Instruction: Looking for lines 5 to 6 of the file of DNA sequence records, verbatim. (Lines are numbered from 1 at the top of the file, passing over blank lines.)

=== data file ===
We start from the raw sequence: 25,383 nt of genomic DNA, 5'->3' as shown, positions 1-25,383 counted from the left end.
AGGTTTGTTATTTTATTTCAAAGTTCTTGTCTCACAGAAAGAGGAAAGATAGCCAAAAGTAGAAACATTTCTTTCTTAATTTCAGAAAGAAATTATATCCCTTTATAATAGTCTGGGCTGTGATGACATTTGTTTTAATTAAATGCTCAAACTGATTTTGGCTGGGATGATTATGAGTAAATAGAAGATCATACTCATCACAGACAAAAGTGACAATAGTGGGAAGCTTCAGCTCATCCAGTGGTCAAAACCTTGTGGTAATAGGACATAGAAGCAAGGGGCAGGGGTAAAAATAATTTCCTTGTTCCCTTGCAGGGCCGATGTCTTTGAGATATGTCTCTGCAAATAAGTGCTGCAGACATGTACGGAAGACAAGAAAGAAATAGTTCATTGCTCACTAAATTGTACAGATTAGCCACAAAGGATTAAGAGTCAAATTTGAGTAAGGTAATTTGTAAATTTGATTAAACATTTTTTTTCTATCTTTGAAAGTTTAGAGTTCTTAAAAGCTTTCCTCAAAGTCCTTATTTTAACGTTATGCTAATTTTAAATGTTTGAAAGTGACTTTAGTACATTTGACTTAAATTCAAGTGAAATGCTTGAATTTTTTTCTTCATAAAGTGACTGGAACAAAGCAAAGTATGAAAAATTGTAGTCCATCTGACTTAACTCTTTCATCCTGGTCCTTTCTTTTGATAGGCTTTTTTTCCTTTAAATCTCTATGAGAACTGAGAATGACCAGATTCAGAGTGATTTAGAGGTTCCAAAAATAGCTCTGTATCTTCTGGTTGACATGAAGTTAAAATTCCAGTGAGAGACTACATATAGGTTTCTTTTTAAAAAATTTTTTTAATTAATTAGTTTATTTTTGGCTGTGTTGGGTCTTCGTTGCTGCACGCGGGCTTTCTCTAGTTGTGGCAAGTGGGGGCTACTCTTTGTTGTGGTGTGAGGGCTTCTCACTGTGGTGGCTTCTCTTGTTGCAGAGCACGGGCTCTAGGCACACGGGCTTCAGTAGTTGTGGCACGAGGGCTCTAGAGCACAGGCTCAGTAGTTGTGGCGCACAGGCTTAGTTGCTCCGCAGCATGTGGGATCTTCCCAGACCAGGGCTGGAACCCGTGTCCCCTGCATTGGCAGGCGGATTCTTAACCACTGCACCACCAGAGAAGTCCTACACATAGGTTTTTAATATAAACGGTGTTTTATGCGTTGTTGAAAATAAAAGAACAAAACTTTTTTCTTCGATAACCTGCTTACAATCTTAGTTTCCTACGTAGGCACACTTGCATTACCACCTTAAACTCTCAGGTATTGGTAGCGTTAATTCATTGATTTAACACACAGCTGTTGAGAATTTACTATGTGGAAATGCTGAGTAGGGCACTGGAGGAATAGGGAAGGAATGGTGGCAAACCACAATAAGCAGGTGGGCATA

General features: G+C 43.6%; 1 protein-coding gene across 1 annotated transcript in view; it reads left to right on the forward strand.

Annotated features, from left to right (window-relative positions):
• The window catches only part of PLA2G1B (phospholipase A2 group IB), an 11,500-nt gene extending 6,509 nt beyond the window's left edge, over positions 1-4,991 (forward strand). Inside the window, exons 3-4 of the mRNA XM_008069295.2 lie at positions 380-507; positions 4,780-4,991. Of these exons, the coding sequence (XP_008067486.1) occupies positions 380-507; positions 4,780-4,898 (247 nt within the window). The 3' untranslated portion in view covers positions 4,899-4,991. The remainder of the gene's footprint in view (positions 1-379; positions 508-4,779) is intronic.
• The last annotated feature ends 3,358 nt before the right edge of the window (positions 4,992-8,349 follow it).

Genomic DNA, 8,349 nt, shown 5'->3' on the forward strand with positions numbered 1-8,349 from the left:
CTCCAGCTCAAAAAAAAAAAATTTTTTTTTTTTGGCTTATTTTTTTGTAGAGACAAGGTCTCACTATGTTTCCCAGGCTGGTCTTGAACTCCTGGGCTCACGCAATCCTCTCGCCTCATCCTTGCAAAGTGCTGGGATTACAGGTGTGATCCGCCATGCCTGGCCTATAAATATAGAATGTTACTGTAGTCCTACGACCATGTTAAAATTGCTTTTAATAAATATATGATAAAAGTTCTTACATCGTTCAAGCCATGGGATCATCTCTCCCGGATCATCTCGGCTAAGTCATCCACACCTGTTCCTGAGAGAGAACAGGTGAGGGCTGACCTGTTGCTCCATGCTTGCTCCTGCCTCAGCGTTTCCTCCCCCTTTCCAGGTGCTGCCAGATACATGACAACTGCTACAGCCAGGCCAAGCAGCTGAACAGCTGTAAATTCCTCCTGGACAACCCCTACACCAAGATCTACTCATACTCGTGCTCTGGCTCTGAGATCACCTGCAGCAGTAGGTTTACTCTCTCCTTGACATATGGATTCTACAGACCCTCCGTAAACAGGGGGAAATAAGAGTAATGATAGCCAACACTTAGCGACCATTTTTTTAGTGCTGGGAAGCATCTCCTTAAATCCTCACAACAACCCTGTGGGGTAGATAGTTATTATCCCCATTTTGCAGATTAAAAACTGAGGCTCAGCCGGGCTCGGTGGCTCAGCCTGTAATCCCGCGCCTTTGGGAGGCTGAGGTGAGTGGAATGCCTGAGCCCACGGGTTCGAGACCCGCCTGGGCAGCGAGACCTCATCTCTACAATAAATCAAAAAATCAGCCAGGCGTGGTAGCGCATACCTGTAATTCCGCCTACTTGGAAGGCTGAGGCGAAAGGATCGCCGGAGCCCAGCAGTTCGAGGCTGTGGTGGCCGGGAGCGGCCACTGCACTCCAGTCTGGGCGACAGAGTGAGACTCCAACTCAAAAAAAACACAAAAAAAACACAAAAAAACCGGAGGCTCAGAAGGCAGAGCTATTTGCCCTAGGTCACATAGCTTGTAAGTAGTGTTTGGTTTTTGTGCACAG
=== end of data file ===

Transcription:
• The window catches only part of PLA2G1B (phospholipase A2 group IB), an 11,500-nt gene extending 6,509 nt beyond the window's left edge, over positions 1-4,991 (forward strand). Inside the window, exons 3-4 of the mRNA XM_008069295.2 lie at positions 380-507; positions 4,780-4,991. Of these exons, the coding sequence (XP_008067486.1) occupies positions 380-507; positions 4,780-4,898 (247 nt within the window). The 3' untranslated portion in view covers positions 4,899-4,991. The remainder of the gene's footprint in view (positions 1-379; positions 508-4,779) is intronic.
• The last annotated feature ends 3,358 nt before the right edge of the window (positions 4,992-8,349 follow it).